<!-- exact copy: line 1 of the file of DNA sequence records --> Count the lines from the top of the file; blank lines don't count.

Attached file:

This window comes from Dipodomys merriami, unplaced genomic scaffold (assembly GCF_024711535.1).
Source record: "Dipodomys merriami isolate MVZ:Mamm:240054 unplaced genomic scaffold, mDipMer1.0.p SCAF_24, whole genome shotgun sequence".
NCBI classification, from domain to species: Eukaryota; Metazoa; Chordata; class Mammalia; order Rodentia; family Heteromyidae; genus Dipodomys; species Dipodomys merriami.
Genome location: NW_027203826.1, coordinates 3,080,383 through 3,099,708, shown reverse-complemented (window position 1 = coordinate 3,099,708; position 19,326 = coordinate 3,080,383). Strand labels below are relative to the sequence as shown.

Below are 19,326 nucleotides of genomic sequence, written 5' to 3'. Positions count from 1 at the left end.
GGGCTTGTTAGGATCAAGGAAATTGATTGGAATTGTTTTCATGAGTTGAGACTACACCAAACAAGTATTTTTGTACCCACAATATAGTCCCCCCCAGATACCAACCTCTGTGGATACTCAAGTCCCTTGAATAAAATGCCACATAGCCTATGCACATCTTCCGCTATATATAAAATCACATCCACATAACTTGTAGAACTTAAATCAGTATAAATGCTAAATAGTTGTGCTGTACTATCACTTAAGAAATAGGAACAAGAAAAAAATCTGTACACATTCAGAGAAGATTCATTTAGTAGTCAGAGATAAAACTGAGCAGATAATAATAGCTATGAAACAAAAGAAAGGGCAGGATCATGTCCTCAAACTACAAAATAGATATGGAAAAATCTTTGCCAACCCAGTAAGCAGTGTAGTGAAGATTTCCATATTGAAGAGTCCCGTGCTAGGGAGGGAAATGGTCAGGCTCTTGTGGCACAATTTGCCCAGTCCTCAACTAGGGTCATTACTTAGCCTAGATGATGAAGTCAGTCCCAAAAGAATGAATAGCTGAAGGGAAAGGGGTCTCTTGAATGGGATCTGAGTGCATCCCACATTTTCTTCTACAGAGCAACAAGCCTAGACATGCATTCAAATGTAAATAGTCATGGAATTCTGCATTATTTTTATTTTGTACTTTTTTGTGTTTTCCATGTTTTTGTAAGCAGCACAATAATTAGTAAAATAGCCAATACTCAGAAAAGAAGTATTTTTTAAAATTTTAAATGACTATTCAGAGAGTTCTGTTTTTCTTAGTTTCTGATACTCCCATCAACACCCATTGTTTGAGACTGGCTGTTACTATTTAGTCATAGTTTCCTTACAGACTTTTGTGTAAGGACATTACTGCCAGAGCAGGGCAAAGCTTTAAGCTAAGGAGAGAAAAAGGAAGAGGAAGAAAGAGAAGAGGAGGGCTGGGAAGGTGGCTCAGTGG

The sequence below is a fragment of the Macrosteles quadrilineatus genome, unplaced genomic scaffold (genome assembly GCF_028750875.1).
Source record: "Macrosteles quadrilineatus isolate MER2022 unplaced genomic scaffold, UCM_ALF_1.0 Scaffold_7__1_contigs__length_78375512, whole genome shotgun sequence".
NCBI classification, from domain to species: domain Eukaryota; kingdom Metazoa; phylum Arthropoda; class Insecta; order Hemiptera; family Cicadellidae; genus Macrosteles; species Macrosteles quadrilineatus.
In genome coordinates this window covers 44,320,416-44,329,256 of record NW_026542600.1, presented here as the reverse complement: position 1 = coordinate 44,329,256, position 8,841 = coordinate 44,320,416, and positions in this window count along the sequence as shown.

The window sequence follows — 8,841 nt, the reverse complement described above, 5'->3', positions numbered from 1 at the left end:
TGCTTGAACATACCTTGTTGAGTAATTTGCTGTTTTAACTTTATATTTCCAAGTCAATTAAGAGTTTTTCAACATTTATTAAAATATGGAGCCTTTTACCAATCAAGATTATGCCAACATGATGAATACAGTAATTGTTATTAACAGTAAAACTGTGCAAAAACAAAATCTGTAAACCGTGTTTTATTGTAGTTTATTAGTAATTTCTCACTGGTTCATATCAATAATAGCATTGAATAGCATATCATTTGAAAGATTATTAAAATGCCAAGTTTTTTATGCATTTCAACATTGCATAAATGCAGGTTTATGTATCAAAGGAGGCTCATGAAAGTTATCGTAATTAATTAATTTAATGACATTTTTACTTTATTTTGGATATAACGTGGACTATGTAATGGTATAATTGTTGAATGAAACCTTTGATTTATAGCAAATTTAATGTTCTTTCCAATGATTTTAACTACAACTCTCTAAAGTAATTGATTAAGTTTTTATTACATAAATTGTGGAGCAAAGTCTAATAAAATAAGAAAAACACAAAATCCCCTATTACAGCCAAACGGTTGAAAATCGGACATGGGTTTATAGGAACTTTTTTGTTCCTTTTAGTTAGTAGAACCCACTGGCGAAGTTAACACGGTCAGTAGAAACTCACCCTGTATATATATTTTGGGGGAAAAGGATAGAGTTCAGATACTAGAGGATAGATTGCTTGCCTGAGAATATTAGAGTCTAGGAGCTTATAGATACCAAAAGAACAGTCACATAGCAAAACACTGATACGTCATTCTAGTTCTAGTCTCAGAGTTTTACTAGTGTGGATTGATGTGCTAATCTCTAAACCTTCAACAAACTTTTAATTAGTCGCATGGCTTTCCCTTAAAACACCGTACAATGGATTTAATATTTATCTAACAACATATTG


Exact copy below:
This window comes from Dipodomys merriami, unplaced genomic scaffold (assembly GCF_024711535.1).